Charles IX was another possibility.  The nine-year-old was infatuated with his pretty sister-in-law.  Catherine made short shrift of that.  She had no desire to reinstate her condescending daughter in law just when she was rid of her. Disconsolate Marie visited her grandmother, and her uncles snubbed her.  After her half brother Lord James Stewart arrived to entice her to Scotland to assume personal rule, they thawed. Having Scotland in their clutches was better than nothing.

When the queen’s flagship  entered Leith harbor  ahead of schedule, there was  no one to greet it.. The convoy carrying her livery, horses and household goods had been confiscated by Elizabeth. The queen requisitioned a burgess’s house to rest and wash, and then set out for  Edinburgh on a borrowed horse. The exceptionally tall  female rider with porcelain skin and  auburn hair attracted a crowd that followed her to Holyrood. That night they serenaded her from the courtyard.  Her apartments at Holyrood were not ready for her arrival, and neither were the Scots.

 …On that note, her reign began

Linda Root is a former homicide prosecutor and the author of four historical novels set in Marie Stuart’s Scotland.  Root lives in Yucca Valley, California with husband Chris and two mixed giant Alaskan Malamutes Maxx and Maya.  Her fifth book of the series, 1603: The Queen’s Revenge, is scheduled for release in early 2014. Check out the first four in the series by clicking on the following links: The First Marie and the Queen of Scots, The Last Knight and the Queen of Scots The Midwife’s Secret: The Mystery of the Hidden Princess, and The Other Daughter: the Midwife’s Secret II.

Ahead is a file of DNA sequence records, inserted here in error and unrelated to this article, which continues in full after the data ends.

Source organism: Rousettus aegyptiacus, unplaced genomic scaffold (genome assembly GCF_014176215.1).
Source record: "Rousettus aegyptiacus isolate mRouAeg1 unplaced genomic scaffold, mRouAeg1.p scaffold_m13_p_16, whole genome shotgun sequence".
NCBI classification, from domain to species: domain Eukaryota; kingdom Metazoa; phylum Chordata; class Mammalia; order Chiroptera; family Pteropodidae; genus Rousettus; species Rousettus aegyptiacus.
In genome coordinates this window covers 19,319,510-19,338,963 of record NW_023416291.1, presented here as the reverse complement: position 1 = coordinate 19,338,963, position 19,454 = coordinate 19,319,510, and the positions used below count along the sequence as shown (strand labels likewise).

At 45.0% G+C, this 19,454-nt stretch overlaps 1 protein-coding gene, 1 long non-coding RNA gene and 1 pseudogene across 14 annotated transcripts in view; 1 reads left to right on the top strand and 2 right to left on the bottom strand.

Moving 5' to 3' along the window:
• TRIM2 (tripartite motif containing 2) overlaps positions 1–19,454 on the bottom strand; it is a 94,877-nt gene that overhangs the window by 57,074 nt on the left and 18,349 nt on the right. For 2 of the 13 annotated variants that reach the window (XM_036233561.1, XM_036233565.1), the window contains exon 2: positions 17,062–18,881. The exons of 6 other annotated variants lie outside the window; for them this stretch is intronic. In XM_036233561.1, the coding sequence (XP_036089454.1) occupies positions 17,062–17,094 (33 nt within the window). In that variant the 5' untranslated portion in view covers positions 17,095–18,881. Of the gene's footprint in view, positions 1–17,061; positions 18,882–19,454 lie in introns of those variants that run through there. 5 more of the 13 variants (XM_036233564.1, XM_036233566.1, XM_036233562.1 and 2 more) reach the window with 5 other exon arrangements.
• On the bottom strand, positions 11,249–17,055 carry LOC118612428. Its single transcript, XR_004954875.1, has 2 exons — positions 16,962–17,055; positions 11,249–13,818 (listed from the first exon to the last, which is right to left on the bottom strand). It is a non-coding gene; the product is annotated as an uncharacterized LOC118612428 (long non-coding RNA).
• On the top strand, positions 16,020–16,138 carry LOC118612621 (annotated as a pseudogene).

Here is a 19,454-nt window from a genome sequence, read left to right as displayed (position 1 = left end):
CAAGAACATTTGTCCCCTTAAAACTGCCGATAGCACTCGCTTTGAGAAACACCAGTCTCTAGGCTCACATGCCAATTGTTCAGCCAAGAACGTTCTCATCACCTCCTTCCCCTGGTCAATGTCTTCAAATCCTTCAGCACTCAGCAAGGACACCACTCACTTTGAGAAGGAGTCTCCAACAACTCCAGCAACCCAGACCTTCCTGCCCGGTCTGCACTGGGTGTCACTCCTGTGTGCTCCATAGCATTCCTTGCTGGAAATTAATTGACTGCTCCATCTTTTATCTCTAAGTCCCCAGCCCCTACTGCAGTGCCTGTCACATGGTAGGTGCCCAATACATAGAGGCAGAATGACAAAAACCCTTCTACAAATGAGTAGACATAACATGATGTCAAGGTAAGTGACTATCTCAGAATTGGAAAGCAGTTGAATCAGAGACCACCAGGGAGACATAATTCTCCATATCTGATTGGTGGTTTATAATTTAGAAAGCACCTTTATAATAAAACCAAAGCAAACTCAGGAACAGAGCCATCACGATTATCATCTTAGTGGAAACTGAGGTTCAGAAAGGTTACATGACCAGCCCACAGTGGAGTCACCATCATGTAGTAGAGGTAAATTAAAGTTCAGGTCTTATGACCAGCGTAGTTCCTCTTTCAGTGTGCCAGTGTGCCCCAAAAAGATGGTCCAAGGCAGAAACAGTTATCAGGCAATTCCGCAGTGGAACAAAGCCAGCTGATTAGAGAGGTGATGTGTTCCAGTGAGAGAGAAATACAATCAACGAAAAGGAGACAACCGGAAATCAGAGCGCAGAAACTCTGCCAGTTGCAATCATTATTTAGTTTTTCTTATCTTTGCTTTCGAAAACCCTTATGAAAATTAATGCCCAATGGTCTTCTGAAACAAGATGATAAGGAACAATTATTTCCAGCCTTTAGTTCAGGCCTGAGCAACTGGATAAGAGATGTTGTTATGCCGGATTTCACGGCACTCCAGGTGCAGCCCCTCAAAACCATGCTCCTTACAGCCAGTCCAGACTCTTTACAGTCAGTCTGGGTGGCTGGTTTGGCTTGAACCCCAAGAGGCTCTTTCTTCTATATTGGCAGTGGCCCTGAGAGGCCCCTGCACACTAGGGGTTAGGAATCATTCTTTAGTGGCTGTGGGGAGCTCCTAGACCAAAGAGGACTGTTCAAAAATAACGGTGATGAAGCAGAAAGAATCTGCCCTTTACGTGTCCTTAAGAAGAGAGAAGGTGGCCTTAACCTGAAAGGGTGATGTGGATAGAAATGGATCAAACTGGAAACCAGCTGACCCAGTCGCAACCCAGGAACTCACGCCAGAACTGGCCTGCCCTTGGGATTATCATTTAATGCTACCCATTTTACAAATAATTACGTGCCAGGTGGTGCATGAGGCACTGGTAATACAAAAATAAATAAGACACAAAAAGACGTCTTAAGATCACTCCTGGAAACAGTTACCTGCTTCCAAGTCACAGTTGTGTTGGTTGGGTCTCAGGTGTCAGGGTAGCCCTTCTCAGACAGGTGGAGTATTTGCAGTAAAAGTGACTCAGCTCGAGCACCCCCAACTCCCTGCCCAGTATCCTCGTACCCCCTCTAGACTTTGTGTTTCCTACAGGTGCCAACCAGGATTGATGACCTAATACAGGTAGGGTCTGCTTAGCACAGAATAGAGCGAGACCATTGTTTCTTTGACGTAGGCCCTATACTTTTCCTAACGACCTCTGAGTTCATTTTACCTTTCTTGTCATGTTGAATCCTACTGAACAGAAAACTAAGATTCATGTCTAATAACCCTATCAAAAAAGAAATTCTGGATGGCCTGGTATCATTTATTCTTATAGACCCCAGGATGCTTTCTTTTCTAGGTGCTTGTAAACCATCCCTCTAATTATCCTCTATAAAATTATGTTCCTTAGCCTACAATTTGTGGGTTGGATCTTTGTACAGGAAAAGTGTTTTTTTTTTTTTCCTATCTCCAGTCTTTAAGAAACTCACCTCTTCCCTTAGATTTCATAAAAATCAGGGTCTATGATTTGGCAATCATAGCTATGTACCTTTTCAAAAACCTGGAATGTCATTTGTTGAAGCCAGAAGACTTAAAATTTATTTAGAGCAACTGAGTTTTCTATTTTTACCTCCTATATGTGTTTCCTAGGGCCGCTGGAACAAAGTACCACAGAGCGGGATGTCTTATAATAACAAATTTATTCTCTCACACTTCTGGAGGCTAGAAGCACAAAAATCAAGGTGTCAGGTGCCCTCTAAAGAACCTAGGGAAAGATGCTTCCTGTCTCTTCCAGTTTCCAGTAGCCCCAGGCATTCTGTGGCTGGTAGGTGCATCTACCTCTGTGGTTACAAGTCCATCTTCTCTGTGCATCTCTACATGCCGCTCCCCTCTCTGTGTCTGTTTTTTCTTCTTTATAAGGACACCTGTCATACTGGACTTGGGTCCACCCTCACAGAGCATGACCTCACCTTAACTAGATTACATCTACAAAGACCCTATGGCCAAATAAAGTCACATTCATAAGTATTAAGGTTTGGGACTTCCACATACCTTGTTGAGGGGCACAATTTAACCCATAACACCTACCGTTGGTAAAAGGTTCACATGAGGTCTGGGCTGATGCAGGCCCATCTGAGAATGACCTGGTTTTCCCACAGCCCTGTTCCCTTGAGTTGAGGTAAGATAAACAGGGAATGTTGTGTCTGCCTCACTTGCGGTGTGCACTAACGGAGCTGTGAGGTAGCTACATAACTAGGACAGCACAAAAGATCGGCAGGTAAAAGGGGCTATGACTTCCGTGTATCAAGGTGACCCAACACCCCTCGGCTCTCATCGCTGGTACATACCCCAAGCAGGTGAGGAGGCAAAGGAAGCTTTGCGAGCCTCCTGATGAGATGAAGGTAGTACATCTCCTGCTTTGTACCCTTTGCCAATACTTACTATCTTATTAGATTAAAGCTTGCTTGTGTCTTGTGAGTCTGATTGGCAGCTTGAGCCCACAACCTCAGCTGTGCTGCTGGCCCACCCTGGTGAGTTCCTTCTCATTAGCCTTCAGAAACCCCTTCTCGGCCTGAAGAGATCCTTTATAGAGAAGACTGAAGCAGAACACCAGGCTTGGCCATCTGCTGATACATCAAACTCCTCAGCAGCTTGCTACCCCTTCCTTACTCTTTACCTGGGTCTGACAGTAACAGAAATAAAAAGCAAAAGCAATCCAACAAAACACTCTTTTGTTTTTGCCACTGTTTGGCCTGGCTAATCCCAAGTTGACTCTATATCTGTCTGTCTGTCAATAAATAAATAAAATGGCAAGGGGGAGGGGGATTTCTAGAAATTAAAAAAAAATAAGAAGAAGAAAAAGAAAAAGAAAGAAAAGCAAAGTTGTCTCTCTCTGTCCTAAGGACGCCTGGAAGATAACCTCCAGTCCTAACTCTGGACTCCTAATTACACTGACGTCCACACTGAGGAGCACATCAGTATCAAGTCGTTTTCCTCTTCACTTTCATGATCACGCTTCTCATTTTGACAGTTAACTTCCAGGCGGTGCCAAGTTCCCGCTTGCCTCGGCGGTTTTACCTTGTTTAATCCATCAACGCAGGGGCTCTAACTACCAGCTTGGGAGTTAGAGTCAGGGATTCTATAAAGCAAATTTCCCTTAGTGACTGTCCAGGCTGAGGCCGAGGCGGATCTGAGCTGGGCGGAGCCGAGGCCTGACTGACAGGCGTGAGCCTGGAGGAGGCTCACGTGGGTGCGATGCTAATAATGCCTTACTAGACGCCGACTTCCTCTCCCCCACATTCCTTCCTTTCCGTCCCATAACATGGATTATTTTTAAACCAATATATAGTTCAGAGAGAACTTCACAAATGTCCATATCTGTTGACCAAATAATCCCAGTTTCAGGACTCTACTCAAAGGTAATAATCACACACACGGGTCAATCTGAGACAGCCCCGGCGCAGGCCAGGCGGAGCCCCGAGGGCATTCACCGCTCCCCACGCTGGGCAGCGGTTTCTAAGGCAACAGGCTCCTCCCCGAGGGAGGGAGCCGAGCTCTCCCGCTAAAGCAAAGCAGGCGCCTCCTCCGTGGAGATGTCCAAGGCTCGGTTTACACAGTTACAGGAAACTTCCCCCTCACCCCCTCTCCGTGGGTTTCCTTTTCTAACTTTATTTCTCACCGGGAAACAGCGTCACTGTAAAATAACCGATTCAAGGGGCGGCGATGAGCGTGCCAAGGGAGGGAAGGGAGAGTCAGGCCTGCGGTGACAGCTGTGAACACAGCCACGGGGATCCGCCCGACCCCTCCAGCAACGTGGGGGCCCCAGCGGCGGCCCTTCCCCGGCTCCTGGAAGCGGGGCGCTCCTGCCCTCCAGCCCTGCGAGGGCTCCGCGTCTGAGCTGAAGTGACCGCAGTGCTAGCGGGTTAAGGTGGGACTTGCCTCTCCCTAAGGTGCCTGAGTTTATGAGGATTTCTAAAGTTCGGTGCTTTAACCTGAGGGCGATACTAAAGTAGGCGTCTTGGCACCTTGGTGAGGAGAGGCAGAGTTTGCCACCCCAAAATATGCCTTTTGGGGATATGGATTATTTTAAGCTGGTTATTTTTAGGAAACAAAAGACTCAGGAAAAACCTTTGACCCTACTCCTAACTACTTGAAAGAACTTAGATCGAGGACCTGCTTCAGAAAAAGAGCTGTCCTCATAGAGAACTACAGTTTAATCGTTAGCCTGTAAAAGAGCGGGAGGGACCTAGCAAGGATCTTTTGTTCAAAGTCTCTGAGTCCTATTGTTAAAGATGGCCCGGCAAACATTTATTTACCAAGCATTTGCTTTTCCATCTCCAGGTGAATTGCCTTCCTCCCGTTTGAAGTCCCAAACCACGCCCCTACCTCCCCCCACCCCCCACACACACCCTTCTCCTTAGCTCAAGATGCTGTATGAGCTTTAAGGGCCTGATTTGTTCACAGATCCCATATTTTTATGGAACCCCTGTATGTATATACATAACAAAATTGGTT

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The Deconstruction of Anne Neville

Anne Neville coverAmy Licence is a well-known journalist and the author of a new biography, Anne Neville: Richard III’s Tragic Queen, as well as Royal Babies and In Bed With The Tudors. She is currently working on a biography of Cecily Neville, mother of Edward IV and Richard III. She lives with her husband and two small sons in the medieval city of Canterbury, UK. This post is a part of the guest blog series, “The Women Behind the Fictions.”